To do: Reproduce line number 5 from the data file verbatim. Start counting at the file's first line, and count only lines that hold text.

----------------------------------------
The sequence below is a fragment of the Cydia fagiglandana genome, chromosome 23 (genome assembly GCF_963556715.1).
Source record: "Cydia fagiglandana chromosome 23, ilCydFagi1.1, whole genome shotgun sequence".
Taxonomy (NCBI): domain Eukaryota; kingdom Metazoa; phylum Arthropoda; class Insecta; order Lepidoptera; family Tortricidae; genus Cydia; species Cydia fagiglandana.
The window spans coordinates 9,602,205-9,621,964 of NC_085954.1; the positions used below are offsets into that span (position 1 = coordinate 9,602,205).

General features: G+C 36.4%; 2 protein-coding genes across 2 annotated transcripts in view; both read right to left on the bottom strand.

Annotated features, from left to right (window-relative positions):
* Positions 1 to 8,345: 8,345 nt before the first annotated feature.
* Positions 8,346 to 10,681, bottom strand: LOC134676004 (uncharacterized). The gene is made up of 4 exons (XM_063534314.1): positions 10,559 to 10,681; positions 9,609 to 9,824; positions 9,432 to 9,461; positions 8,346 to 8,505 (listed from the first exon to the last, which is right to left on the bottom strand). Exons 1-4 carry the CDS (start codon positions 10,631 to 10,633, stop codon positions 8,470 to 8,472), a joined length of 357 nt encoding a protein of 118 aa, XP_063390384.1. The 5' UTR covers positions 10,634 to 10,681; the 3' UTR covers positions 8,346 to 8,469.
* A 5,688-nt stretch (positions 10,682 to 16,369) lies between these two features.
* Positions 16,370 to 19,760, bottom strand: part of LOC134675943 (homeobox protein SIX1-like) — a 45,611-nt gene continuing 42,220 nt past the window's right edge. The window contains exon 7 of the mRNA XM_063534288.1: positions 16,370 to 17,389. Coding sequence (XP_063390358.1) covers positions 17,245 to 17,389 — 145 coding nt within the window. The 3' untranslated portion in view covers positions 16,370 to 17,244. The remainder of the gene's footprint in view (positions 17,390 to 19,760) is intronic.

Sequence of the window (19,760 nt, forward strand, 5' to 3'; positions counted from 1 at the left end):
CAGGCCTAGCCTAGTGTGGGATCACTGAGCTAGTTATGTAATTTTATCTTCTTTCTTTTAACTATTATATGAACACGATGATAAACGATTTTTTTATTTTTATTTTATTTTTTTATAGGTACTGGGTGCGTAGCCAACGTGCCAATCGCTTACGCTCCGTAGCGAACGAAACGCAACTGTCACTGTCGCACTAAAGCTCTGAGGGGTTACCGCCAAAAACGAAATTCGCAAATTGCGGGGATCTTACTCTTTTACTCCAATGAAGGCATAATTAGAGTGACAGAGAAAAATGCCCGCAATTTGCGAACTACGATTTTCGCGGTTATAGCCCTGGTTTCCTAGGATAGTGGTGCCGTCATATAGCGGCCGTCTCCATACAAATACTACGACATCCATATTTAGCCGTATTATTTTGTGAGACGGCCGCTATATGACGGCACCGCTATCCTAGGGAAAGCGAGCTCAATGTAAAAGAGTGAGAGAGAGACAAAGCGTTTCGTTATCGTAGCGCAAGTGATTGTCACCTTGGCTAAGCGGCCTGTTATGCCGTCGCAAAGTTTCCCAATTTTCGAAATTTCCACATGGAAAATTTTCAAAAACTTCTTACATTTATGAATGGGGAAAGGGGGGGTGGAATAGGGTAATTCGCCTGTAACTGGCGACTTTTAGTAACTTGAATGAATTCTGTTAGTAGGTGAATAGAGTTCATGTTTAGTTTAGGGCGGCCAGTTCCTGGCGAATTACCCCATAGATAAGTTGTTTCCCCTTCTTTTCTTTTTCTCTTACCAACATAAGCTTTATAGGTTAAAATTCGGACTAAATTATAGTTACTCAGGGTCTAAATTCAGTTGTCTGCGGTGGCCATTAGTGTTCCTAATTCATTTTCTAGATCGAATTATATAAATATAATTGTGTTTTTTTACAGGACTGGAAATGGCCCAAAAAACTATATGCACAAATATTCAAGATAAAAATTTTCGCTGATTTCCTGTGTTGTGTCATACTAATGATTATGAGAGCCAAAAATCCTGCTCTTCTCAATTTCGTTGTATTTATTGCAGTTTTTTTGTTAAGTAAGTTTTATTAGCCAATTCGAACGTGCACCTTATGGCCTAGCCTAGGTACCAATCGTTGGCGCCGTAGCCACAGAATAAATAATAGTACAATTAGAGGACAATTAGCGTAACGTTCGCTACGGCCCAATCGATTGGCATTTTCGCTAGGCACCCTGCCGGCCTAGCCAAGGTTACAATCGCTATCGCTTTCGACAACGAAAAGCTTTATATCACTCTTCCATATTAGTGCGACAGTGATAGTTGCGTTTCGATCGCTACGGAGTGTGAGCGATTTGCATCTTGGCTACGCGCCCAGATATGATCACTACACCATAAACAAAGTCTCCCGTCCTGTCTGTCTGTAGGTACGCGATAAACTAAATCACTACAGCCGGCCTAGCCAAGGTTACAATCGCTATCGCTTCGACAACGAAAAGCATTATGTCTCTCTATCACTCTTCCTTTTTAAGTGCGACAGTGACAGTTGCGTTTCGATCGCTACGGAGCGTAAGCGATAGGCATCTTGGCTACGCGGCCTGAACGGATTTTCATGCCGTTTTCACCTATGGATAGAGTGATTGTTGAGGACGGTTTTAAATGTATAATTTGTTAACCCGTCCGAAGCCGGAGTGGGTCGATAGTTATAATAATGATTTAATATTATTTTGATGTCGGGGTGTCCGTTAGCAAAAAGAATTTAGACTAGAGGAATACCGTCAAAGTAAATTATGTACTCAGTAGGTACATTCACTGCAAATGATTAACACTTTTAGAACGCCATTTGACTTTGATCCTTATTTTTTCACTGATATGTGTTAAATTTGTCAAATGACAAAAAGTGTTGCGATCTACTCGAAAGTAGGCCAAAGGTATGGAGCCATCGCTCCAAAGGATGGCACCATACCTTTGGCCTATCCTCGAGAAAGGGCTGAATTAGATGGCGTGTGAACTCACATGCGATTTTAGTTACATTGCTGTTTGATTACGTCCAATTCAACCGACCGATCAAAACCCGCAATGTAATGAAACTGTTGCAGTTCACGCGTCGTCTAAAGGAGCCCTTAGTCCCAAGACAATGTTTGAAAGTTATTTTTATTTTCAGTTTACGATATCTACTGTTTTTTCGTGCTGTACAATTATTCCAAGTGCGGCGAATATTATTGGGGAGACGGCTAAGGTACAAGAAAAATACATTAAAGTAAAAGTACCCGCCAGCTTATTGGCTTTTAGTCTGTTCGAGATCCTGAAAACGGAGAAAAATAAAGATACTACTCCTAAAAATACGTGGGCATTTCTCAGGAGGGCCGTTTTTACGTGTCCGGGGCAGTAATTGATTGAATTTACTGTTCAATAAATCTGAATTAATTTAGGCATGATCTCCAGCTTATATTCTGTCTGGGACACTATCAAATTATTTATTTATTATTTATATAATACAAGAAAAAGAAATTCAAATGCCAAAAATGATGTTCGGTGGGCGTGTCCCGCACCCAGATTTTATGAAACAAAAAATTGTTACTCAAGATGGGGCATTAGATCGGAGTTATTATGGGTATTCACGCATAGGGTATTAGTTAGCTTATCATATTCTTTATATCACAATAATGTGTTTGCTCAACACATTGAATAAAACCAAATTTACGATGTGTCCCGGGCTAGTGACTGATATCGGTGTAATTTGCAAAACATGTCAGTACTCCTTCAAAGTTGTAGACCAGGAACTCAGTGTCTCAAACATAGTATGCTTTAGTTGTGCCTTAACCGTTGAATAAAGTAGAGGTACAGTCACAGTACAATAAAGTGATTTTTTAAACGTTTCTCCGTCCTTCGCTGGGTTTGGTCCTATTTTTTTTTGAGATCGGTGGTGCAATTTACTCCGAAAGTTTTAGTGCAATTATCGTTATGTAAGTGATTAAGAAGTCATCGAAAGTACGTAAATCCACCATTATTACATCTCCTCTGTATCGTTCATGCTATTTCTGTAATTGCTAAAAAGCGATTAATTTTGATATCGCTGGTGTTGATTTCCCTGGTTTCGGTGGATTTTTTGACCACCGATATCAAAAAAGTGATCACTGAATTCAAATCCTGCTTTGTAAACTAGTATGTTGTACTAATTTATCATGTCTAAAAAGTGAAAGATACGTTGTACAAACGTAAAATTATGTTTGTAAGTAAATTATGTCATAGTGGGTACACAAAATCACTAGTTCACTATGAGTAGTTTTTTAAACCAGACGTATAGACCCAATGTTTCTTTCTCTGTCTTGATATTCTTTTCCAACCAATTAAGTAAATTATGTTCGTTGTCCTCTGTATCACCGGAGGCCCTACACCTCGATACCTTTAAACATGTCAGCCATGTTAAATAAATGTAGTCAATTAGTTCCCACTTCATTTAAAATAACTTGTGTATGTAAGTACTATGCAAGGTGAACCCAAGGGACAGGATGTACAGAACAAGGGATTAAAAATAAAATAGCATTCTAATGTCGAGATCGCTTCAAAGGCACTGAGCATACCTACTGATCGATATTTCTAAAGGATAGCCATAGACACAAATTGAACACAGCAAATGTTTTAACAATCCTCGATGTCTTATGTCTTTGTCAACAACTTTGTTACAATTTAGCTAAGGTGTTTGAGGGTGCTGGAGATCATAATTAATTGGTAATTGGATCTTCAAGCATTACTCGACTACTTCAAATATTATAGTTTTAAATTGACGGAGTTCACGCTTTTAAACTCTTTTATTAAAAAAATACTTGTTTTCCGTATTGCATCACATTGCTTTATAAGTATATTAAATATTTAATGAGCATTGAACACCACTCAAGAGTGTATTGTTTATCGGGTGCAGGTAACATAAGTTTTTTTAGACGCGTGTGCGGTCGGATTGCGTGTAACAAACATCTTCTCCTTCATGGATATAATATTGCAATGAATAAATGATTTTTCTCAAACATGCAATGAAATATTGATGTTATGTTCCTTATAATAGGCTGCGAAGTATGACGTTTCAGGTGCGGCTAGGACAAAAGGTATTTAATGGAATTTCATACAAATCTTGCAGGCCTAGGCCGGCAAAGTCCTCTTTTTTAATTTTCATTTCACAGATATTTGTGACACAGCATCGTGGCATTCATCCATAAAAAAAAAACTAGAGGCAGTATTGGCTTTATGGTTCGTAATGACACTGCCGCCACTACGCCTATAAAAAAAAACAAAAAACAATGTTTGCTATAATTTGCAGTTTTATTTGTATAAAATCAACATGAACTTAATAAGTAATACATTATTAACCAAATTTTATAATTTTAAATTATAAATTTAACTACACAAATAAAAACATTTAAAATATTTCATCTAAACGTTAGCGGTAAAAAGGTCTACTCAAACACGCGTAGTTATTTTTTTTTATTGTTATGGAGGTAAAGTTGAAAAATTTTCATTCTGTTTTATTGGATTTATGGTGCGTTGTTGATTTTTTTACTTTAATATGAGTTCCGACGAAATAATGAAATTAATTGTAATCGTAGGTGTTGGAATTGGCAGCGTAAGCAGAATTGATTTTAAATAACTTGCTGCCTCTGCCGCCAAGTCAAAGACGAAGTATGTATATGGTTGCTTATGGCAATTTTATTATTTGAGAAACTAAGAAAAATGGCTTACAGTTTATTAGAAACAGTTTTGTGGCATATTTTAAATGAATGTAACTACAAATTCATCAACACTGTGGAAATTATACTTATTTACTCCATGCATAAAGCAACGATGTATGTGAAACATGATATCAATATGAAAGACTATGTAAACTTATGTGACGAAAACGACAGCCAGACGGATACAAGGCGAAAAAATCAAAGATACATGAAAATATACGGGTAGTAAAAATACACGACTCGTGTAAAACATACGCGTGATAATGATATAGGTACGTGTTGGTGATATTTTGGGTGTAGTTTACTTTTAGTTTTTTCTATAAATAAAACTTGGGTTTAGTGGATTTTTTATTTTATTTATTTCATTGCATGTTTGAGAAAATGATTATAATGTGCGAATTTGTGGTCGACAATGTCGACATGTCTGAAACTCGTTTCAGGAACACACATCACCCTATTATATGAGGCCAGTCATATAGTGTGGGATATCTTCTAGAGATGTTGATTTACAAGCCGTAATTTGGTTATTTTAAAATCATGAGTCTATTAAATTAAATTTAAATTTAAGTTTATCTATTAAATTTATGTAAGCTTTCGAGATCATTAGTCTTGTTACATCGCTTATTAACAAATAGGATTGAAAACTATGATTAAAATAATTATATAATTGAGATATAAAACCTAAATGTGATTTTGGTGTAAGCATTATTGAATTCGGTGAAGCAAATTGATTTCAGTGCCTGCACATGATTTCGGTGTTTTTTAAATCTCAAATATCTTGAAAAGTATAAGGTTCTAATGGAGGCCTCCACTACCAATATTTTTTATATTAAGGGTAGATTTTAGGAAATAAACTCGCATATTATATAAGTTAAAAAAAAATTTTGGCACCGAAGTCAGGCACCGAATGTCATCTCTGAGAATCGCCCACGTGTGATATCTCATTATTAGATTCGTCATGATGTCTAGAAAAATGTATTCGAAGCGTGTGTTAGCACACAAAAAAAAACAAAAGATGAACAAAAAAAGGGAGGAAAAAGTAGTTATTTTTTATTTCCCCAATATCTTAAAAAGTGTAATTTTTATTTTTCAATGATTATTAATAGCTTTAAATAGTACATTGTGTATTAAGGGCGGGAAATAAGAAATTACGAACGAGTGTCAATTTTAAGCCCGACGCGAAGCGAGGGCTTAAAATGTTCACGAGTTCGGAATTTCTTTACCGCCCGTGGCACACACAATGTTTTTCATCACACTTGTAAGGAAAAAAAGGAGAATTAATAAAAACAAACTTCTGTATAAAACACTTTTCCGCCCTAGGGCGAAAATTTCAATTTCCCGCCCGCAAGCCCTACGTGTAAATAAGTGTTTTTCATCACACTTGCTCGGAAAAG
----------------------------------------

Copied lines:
General features: G+C 36.4%; 2 protein-coding genes across 2 annotated transcripts in view; both read right to left on the bottom strand.